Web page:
We can legislate all we want about making bullying against the law. But the truth is that we would have no bullying if we did not ship kids off to be isolated from the majority of adults for the majority of their days. Kids are much less likely to bully when they are intermingled with adults, in the real world. 

People naturally categorize each other. We have been doing this forever, and it's good for the human race. Our internal drive to associate ourselves in a bigger group helped us last where the the relatively solitary neanderthals did not.  We have developed ways to choose to be around smart people by subconsciously identifying visual cues—and this is why good looking people are also smarter. (Yes, really. Here's the research.)

So my point is that humans are masters of categorization. The drive to categorize and affiliate ourselves with different groups is a primal. So, of course the drive to exclude people is primal. If we don't exclude people then we cannot have a sense of belonging. If everyone belongs everywhere then we belong nowhere.

The thing that keeps kids in check is the adults around them. Throughout human history kids have been raised alongside adults and the adults have modeled for them how to act. Throughout human history the ratio of adults to kids has never been 1:30. In this case, you cannot model for the kid. The kids are teaching each other. They are isolated from examples of how adults live their daily lives.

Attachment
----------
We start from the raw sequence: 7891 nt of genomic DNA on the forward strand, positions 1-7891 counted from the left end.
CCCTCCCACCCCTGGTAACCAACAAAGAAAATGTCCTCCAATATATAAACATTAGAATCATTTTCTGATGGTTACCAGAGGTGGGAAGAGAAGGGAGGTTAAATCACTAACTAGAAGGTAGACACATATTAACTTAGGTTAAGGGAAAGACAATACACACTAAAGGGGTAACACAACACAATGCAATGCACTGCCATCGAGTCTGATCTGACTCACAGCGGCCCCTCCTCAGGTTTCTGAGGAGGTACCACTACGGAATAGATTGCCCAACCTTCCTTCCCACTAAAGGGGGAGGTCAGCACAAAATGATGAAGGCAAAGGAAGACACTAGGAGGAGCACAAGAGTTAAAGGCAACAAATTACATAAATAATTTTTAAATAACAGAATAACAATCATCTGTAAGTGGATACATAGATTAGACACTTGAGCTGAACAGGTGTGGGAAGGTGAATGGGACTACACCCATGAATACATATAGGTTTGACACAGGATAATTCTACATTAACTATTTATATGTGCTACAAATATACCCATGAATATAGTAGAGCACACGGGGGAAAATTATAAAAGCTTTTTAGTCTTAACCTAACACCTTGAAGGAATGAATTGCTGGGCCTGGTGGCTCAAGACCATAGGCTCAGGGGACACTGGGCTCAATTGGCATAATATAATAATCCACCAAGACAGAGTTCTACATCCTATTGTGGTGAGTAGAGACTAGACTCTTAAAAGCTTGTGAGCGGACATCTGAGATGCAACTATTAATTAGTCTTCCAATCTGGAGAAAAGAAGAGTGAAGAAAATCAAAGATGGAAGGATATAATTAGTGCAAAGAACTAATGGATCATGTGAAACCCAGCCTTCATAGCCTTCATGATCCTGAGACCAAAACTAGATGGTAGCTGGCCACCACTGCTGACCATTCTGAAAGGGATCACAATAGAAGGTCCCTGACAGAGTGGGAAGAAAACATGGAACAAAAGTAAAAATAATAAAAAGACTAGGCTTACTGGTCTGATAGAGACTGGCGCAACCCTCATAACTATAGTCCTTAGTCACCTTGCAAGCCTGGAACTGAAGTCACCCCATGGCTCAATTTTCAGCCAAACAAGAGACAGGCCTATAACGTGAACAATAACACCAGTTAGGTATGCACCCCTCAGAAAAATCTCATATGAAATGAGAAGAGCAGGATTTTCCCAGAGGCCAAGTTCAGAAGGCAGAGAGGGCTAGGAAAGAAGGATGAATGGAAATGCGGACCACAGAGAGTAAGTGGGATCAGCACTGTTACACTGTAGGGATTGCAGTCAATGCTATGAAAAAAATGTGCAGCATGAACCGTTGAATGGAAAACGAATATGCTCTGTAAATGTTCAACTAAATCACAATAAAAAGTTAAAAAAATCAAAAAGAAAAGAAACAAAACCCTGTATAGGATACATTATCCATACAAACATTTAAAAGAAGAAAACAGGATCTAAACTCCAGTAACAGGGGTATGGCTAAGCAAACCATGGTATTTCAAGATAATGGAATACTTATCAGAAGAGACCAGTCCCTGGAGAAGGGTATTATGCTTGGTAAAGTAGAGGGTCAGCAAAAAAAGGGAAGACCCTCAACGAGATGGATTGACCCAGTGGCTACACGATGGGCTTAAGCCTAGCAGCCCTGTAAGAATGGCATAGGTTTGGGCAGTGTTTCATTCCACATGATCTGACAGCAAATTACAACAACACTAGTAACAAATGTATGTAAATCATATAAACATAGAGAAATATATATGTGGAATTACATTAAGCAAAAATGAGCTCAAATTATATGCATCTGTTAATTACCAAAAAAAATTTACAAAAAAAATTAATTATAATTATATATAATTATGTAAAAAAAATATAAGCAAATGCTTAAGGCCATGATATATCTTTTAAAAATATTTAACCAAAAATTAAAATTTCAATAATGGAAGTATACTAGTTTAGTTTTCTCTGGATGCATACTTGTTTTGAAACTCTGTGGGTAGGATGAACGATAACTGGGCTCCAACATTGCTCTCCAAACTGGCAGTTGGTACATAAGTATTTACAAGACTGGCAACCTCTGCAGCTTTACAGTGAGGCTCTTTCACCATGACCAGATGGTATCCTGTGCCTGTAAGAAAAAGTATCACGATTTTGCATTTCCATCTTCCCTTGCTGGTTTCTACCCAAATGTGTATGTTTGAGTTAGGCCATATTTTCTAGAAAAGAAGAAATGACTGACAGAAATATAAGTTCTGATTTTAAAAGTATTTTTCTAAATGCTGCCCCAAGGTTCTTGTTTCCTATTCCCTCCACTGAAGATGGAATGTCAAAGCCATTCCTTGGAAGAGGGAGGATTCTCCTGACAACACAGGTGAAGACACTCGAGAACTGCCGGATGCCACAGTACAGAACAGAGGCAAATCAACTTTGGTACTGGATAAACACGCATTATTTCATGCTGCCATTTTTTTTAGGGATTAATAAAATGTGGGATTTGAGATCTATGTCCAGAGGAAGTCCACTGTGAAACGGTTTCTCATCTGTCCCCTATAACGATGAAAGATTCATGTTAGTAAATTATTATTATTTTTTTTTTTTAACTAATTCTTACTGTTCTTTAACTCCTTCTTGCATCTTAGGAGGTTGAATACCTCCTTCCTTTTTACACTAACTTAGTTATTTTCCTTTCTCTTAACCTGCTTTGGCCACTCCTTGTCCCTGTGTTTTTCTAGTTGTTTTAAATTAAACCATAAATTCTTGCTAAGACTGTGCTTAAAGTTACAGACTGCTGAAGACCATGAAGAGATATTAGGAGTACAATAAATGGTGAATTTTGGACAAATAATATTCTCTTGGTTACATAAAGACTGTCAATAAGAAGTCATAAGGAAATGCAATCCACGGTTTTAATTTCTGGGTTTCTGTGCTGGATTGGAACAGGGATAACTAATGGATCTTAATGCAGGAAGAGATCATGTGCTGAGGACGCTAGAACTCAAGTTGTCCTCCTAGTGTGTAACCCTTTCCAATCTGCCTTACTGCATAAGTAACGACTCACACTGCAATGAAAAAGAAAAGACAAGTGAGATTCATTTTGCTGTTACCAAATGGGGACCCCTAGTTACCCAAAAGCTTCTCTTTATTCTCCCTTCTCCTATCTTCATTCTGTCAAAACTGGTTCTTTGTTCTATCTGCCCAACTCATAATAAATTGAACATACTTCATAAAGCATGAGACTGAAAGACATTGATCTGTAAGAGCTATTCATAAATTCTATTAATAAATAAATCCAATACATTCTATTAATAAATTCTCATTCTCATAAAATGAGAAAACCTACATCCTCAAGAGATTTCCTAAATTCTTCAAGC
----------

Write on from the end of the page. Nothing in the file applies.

This is a good time to tell you that I am a Lord of the Flies scholar. I realized, during my freshman year of college, that the most efficient way to write papers is to always write about Lord of the Flies. It worked because I impressed the non-literature professors, and there were many, that I brought in outside texts. Of course, I also brought in my own outside papers, that I altered and repurposed. But what I learned is that just about everything can be explained in terms of Lord of the Flies. And this is no exception: If you leave kids alone, with no adults, they start categorizing and affiliating and they are mean.

Bullying seems like a completely normal outcome of leaving kids to themselves at school. They have a natural tendency to categorize and affiliate. And there is no one modeling how to do that nicely. When you tell kids "you can't say you can't play" you disrupt their social development. They should not have to play with kids just because they are stored together on the same playground during lunch time.

A fundamental part of being human is choosing who to associate with. Kids bully as a way to say "you are not with me" and as a way to assert their own power in a society setting. It's not wrong to to that—it's wrong to do it in a crass way. But telling kids they can't do it at all won't work.

Of course, what will work, and what worked for thousands of years, is allowing kids to associate with adults during the daytime so that they learn appropriate social behavior.